BI implementation
Iryna Kravchenko Iryna KravchenkoChief Editor

Business intelligence implementation: A step-by-step guide

Long gone are the times when business owners acted on a hunch while running their enterprise. Today, even small locally-dealing firms prefer to collect information on clients’ demographics along with their tastes and preferences as to the products or services the vendor offers.  

For bigger organizations, collecting business data is a vital necessity that is highly instrumental in analyzing historical activities and the current stand of their venture as well as in divining market trends symptomatic of their niche for months and even years to come.  

Purposing to outsell their rivals, blue-chip companies spend outrageous sums on similar activities turning business intelligence (BI for short) into their major competitive differentiator.  

Is BI really that valuable? 

The importance of being intelligent and business-wise

Business intelligence implementation

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Business intelligence implementation

The term “business intelligence” subsumes a whole range of procedures aimed at collecting, hoarding, and analyzing business operations information. It can be subsequently utilized to make knowledgeable data-driven decisions based on the comprehensive picture this overview creates. What activities does an average business intelligence implementation plan include? 

Once you implement business intelligence, you will be able to leverage all these summands to the maximum and drive much value for your business.

What benefits does successful BI implementation bring in its wake?

We hope that now you are convinced that business intelligence is a coal-and-ice practice for a modern enterprise of any size. How should you go about it? 

Business intelligence implementation steps: An algorithm to follow

Implementing business intelligence isn’t hard but it takes meticulous preparation and rigorous following the agreed-upon plan. 

1. Develop a business intelligence implementation strategy 

Having successfully accomplished dozens of business projects of different kinds, we at DICEUS know well that any complex and multi-phased endeavor will triumph only when it is thoroughly planned. Without a well-defined strategy, employees refer to discrepant data, follow conflicting instructions concocted on the fly, and take guesses at unclear names and definitions. What makes the matters worse, during such randomized and haphazard efforts data quality becomes only an afterthought.  

While developing the roadmap, you should answer three basic questions: What do we have? What is our goal? What do we need? 

First of all, make a roster of available data and departments that are responsible for storing it. Then, try to understand what other data you will need and what systems must be used to obtain it.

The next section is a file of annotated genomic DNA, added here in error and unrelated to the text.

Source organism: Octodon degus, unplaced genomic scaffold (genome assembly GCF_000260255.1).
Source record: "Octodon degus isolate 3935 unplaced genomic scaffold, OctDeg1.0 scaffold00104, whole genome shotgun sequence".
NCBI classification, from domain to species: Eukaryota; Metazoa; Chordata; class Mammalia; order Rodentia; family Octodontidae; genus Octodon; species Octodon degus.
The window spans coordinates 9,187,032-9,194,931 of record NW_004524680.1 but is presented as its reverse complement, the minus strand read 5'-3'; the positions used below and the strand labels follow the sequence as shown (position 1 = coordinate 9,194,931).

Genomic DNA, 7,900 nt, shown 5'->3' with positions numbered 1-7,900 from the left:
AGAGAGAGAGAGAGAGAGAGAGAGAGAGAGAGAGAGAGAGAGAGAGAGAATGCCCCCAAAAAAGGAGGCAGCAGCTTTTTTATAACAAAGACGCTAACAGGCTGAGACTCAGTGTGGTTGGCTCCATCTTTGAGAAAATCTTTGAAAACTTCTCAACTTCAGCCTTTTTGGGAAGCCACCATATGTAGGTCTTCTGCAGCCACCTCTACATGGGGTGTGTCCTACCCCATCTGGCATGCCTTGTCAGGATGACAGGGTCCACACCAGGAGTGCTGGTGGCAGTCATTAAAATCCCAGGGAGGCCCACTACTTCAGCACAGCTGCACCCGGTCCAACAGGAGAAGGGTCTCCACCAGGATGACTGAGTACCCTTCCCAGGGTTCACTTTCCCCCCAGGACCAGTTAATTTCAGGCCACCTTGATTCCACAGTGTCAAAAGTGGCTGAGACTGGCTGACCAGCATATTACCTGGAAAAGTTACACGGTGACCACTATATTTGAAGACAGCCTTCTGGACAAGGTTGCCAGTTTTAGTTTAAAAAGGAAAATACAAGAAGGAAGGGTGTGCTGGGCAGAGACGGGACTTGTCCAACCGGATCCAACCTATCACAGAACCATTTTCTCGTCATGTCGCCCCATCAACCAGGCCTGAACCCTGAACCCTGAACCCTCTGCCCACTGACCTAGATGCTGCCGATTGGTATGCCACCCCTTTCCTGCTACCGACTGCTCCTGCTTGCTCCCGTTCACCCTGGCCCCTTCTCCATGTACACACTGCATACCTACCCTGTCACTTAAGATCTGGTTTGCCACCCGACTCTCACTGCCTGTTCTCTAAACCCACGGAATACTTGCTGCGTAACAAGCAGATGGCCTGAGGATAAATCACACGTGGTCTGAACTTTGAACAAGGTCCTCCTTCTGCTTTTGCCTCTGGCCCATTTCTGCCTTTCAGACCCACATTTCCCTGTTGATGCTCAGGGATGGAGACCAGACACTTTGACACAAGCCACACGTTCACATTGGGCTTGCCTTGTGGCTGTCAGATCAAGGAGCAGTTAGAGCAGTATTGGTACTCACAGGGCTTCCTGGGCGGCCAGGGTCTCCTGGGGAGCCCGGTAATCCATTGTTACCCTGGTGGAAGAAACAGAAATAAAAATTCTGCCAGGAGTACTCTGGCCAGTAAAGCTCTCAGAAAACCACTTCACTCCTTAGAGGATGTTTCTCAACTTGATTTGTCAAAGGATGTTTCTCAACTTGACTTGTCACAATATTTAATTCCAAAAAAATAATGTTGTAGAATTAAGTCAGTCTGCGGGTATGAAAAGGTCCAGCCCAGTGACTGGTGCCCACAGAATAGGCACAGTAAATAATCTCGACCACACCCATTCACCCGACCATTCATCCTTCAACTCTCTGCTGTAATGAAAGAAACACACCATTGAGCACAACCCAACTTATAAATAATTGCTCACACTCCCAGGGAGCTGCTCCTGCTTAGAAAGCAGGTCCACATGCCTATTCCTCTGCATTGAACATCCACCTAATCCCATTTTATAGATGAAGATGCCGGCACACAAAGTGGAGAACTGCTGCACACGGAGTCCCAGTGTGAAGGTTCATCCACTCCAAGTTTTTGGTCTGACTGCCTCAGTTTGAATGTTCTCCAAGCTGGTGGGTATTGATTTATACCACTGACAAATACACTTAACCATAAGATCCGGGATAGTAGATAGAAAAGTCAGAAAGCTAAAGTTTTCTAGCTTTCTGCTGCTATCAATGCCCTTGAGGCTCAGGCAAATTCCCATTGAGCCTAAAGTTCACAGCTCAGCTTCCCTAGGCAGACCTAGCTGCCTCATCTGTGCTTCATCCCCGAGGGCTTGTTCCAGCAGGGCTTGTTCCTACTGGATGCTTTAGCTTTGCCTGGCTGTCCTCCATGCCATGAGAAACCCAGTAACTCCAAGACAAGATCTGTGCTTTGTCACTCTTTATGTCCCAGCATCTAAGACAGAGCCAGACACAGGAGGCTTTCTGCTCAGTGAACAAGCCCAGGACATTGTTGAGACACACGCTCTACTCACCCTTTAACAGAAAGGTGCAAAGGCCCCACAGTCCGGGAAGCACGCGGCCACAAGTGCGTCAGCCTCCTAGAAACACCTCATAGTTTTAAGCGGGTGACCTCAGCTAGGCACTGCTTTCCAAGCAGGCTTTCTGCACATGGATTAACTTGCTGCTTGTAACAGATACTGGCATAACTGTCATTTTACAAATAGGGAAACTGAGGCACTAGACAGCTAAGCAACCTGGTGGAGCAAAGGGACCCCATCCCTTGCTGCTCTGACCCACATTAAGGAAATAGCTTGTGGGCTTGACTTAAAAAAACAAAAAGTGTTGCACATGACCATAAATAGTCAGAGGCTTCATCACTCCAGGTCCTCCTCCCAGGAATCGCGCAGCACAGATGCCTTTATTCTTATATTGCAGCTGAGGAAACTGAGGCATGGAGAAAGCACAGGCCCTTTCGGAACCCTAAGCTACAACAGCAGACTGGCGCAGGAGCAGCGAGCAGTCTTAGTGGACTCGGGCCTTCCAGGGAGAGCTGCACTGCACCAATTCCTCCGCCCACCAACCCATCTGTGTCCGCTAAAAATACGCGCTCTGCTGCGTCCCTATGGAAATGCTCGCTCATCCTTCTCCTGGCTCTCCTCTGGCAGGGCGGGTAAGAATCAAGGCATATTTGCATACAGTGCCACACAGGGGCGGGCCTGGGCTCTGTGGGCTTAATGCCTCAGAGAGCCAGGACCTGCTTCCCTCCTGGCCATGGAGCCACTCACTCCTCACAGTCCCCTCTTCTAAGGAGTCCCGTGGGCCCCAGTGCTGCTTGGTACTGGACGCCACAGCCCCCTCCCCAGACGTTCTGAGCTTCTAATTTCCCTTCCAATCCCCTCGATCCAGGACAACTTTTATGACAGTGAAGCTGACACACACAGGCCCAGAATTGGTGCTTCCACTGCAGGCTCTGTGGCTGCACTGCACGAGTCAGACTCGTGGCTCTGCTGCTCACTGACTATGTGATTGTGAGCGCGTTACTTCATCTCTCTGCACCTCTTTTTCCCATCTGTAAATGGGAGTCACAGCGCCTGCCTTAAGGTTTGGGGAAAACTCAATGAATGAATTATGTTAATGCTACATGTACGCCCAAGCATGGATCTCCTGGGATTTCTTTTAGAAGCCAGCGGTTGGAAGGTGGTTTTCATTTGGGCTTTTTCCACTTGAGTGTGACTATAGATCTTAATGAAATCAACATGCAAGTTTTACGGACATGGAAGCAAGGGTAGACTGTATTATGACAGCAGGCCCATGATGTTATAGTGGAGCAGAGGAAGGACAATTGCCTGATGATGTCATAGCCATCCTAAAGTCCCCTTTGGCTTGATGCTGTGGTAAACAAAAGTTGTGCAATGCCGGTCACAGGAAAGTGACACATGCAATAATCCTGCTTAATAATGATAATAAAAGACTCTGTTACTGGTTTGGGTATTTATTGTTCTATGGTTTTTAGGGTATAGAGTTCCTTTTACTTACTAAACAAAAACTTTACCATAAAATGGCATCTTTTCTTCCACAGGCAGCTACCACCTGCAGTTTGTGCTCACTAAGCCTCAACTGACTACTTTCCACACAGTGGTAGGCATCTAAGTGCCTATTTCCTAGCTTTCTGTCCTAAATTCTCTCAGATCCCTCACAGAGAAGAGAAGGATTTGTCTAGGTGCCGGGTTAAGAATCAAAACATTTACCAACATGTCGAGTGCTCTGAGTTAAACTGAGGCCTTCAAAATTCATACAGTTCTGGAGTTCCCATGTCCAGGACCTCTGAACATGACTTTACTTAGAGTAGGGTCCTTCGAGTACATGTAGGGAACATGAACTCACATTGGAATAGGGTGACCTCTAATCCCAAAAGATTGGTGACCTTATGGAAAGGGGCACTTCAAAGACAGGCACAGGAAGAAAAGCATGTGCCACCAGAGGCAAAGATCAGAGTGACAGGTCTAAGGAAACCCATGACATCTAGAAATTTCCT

Secondly, shape your objectives. You should clearly realize where you would use BI insights. Do you want to improve your workflow? Do you want to reduce customer churn? Do you want to optimize your expenditures? By setting priorities, you will be able to choose efficient ways of reaching your goals. 

Thirdly, form a vision of your future BI system. Should it integrate the existing disparate structures or should it totally replace them? What functionalities would you like it to have? Should it be an on-premise network or would hydrating the cloud suit you better? 

Only after you have come to grips with all minute details of the future undertaking, you can go at it hammer and tongs. 

2. Appoint the team responsible for BI implementation 

Once the plan is drawn, you must decide who will see it through. Since business intelligence is not just an IT or financial project but essentially an across-the-board issue, the implementation team should include representatives of all departments. Moreover, all stakeholders who work with business data should be involved in the venture. And the entire personnel of the company should be carefully explained how each of them will benefit from BI implementation to mitigate conventional resistance to change. 

3. Define KPIs to be subject to BI 

State-of-the-art software tools can yield dozens if not hundreds of various indices. Don’t try to boil the ocean and cull tons of them. Go through your company’s pain points and business goals to check which KPIs are critical, which are just useful perks, and which can be done without.  

To streamline your selection throes, split KPIs into categories: project management metrics (ROI and productivity), marketing data (conversion rate, customer acquisition cost, cost per lead), financial indicators (net income, liquidity ratio, sales growth), customer metrics (customer lifetime value, monthly number of new customers, social media traffic), HR indices (cost per hire, net income per employee), etc. 

It is also necessary to know which of the KPIs you would gauge across the organization and which of them will be monitored within the departments.